Postal Services In County Kilkenny
Edward J. Law (2015)
In England and Ireland there was no general system of postage before 1635. In that year the Royal post was opened to the public in return for a payment for each letter carried. In Kilkenny a postal service was in being by 1663 when Peter Blacknall, the city’s Postmaster, complained of ill-treatment he had received for refusing to deliver letters until his dues for postage had been paid. Through the remainder of the 17th and much of the 18th century, numbers of letters would have been small, the cost putting the service beyond the pockets of most of the people.
Some of the larger towns, particularly those which lay on the routes of the mail-coaches, had post offices from an early date, Gowran was served from the 1740s, and Thomastown, from the 1760s. The presence in an area of influential individuals would have encouraged the establishment of Post Offices. This was the case at Whitehall, near Gowran, the present Paulstown, where an office was established in 1842 at the request of neighbouring gentry. However, many of the smaller villages would not have had an office until well into the 19th century. Luke’s Well had to rely on the mails being sent by messenger from Mullinavat into the 1880s, and although Ballyhale had a letterbox for outgoing mail its incoming post was handled at Knocktopher. The location of a village or town would also have had an impact on the levels of service. As late as 1845 the Castlecomer mail was still being conveyed to Carlow from where it was sent on to Dublin. The transfer to Carlow was by a ‘runner’, or postboy, employed by the Post Office authorities, who ran the 11 miles, and returned in the same manner at 3 in the morning with the Carlow Bag.
In Kilkenny city the early Post Office was located in the home of the Postmaster, and when he died or retired a change of location often took place. The office was, at various times, in Patrick Street, on the Parade, at John’s Bridge, in Rose Inn Street and in High Street. And in 1896 a branch office was established at John Street, the successor to which is the present Post Office in Johns Green.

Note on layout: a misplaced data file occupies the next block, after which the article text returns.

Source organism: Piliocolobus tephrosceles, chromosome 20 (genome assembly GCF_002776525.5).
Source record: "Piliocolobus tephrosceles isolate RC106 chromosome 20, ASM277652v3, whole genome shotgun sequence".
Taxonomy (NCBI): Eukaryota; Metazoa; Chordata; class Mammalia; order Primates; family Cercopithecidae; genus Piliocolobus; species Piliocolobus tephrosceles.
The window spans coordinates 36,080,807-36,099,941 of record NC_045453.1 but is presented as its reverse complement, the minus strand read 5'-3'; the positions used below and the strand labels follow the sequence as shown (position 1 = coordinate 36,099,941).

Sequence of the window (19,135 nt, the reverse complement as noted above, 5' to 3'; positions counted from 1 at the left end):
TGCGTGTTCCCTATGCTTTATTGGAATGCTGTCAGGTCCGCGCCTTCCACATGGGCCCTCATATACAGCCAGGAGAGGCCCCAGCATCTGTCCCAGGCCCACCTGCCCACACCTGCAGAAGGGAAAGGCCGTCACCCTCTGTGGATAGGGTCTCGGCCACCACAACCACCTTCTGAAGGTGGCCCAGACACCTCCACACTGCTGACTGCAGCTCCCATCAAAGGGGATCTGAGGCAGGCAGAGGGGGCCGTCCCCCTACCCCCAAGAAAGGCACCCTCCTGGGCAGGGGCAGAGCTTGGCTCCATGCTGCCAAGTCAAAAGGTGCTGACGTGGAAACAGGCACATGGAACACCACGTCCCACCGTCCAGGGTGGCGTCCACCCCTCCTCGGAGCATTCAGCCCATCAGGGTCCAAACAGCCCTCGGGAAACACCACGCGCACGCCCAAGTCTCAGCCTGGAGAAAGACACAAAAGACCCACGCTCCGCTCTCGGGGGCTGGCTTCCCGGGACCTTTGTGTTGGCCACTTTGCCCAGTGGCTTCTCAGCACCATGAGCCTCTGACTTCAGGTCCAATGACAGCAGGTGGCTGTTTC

Until the 1850s the timing of the posts revolved around the arrival and departure times of the mail coaches. The office opened at 7.30 in the morning and closed at 9 at night, hours which were needed as cash had to be paid over with the letters. This changed in May 1840 when postage stamps were introduced and letters, with stamps affixed, could be put into the Post Office letter-box at any time. After 1852 the timing of the posts came to be more reliant on the timetable of the railway than those of the mail coaches.
The city had several long-serving Postmasters. Edward Cronyn held office for some 30 years from 1781, and Robert Drought Mathews for about 20 years to 1845. Michael Banim, brother and literary partner of John Banim, was appointed Postmaster in 1856 and held the position for 18 years, until his retirement in 1873. John Goslin who succeeded Banim had been Chief Clerk for at least 30 years.
It was in Banim’s time, in 1857, that two metal “silent receivers” were provided for the city. These pillar-boxes, as we now know them, were erected at the railway terminus and in Irishtown, for the convenience of the public in those distant parts of the town. Whilst the great benefit of the silent receivers was generally appreciated, one citizen having walked into one on a dark night, renamed them the silent deceivers.